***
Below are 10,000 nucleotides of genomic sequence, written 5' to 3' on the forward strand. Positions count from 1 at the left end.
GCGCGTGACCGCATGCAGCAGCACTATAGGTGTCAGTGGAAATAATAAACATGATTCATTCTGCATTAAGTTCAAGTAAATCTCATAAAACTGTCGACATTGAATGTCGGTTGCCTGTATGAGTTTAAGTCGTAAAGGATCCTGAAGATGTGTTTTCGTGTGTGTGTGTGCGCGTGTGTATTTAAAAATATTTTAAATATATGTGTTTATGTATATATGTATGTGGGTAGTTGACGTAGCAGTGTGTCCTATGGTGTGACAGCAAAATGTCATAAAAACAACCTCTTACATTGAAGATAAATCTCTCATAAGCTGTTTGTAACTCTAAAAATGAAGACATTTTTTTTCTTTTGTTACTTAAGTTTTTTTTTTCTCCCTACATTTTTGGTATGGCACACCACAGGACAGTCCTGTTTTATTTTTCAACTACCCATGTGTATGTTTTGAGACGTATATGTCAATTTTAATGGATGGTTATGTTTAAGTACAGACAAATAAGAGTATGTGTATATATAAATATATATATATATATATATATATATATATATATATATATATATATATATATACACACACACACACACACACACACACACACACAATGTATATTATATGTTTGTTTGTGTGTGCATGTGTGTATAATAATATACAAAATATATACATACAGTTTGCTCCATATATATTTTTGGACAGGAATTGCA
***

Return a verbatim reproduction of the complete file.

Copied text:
Below are 10,000 nucleotides of genomic sequence, written 5' to 3' on the forward strand. Positions count from 1 at the left end.
GCGCGTGACCGCATGCAGCAGCACTATAGGTGTCAGTGGAAATAATAAACATGATTCATTCTGCATTAAGTTCAAGTAAATCTCATAAAACTGTCGACATTGAATGTCGGTTGCCTGTATGAGTTTAAGTCGTAAAGGATCCTGAAGATGTGTTTTCGTGTGTGTGTGTGCGCGTGTGTATTTAAAAATATTTTAAATATATGTGTTTATGTATATATGTATGTGGGTAGTTGACGTAGCAGTGTGTCCTATGGTGTGACAGCAAAATGTCATAAAAACAACCTCTTACATTGAAGATAAATCTCTCATAAGCTGTTTGTAACTCTAAAAATGAAGACATTTTTTTTCTTTTGTTACTTAAGTTTTTTTTTTCTCCCTACATTTTTGGTATGGCACACCACAGGACAGTCCTGTTTTATTTTTCAACTACCCATGTGTATGTTTTGAGACGTATATGTCAATTTTAATGGATGGTTATGTTTAAGTACAGACAAATAAGAGTATGTGTATATATAAATATATATATATATATATATATATATATATATATATATATATATATATATATACACACACACACACACACACACACACACACACAATGTATATTATATGTTTGTTTGTGTGTGCATGTGTGTATAATAATATACAAAATATATACATACAGTTTGCTCCATATATATTTTTGGACAGGAATTGCA